Mattresses Are One of the Biggest Contributors to Landfill, but IKEA Has Found a Solution (Without Any Allen Keys)

Mattresses Are One of the Biggest Contributors to Landfill, but IKEA Has Found a Solution (Without Any Allen Keys)
Fancy walking around on a recycled mattress? (Image: Melissa Matheson)

What if businesses recycled more than they sold? It’s entirely possible. In Belgium, IKEA now recycles more mattresses than it sells. And the company’s goal to be 100% circular by 2030 includes Australia.

Most of us have experienced the not-so relaxing task of replacing an old mattress. While the rise of mattress-in-a-box models have made it easier to purchase a new one, disposing of them at the end of their life has meant mattresses are one of the biggest contributors to landfill. But they don’t have to be.

At the H22 City Expo in Helsingborg, Sweden — a festival dedicated to the future of homes and how we can make them more sustainable — IKEA showcased its mattress recycling project in partnership with RetourMatras, which dismantles the used mattresses and recovers up to 90% of the materials.

Currently, RetourMatras can flip more than 200,000 used mattresses a year, turning the would-be landfill into repolyol, the main building block for new foam, which can be used in products like carpet underlay.

In Australia, IKEA has joined forces with Soft Landing, a social enterprise that recycles up to 75% of all mattress components. IKEA will even remove your old mattress for you so it can be recycled.

It’s clearly a project that’s at the heart of IKEA’s presence at H22, where the company’s Chief Creative Officer, Marcus Engman, talked me through the need for businesses to do more when it comes to sustainability.

“I think it’s common sense also,” he said. “If you’re doing furniture, which is like long-term commitments I would say, so you buy something and you want it to last and you want the world to last for your children, so to me it’s common sense to work with sustainability.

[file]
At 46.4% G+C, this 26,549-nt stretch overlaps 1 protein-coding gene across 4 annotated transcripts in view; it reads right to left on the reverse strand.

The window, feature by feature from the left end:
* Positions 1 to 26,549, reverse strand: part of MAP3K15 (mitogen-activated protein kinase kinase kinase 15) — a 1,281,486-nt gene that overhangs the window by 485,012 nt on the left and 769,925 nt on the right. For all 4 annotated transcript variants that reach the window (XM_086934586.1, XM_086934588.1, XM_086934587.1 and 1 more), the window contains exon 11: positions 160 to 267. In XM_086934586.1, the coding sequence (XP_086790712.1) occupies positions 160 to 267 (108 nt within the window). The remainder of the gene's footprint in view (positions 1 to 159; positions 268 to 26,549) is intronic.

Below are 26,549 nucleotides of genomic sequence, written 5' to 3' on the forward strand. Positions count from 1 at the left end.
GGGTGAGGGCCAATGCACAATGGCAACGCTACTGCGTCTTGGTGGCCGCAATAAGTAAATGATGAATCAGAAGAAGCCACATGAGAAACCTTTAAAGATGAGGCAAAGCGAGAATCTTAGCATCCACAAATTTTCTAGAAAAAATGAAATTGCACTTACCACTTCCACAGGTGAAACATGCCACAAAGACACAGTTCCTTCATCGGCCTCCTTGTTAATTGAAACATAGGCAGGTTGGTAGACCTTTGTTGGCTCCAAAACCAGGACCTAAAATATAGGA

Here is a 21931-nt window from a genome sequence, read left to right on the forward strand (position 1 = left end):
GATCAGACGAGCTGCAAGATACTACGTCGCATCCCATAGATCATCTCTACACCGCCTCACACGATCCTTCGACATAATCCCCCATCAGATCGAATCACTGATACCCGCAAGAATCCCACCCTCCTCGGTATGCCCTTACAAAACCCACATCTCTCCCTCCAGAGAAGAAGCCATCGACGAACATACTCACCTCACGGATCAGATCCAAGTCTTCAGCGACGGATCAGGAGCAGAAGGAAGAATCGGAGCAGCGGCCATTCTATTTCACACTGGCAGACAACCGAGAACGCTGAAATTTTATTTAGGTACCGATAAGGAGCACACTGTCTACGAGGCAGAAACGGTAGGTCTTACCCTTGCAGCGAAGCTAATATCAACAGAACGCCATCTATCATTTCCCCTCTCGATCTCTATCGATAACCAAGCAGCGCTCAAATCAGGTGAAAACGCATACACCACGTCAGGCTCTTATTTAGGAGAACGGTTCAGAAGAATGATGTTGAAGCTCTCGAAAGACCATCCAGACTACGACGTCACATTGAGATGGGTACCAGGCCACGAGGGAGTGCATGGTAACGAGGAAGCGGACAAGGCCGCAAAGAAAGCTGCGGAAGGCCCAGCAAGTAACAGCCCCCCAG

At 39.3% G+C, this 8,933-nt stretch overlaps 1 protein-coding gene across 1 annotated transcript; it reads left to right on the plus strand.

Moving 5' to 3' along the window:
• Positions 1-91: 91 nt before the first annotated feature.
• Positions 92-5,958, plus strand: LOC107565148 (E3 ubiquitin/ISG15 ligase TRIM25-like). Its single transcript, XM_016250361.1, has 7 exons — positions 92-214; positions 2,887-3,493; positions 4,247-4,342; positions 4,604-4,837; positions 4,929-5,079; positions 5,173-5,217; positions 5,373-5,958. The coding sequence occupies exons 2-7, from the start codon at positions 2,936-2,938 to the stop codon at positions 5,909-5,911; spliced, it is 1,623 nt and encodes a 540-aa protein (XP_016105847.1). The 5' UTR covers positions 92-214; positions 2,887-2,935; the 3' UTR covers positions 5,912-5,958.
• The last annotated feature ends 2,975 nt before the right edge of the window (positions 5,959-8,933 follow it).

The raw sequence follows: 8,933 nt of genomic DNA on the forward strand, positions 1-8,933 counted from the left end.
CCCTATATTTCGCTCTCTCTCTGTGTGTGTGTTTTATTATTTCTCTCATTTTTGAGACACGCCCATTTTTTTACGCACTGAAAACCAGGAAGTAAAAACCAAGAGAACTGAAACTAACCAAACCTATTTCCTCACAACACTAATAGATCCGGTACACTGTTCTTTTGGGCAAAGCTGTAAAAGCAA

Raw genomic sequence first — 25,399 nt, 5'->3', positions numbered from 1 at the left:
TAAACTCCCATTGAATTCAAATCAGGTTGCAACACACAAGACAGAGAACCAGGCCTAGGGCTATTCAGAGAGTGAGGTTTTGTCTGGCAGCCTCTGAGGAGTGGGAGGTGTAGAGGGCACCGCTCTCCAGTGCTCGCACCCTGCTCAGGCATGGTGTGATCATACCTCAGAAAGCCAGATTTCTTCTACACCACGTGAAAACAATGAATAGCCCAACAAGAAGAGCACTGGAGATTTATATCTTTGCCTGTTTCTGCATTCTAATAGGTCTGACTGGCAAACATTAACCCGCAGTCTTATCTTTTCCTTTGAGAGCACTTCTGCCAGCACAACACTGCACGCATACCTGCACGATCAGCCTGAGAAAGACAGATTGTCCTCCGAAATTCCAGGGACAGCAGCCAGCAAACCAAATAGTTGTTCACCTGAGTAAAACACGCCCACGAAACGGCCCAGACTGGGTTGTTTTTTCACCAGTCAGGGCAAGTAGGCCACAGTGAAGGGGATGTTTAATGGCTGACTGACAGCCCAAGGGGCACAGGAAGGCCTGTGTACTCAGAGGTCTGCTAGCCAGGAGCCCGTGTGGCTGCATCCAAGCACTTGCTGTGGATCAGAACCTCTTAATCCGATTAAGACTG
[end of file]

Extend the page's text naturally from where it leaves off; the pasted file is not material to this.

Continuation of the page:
“But when it comes to how to break things down and so on into other products, I think we’re just starting in that area right now. Because the way that most people are taking care of most companies or taking care of products, it is into new technologies and materials, so grind it down into new materials. Metal works well because you can melt it down and then you can reuse it. But that’s still not efficient enough for the future, it still takes a lot of resources and energy to do that. So we need to find even more ways to do it.”

It harks back to IKEA’s origins in Älmhult, Sweden, in 1943, Engman noted.

“That was one of the poorest places in Sweden at the time, there’s zero resources and everything you had to make you had to make do with what you had,” he said. “So it comes from historical reasons as well. So if we do less waste we will be more sustainable.

“Now, next step into that is of course to do this more circular as well. Then we have to design for circularity and how do you break down the products. Maybe make them more component based for the future, so it’s not just about getting the material to be recyclable but actually components that could be put into new products and so on.”

While sustainability makes economic sense for businesses, Engman says, the pitfall can be overconsumption.

“For us it’s super important to actually go for reaching more people with great design and that’s what we try to do all the time,” he said.

“So we do great design, we lower the prices so more people can get ahold of it, but we don’t want to sell more to the same people, we actually want to reach more people because that will change the world to a better place if we do it that way. If we try all the time to sell more to the same people that could go for overconsumption and that’s not really smart. So this is a balance act to do that and we’re constantly learning.”

The H22 City Expo runs until July 3, 2022.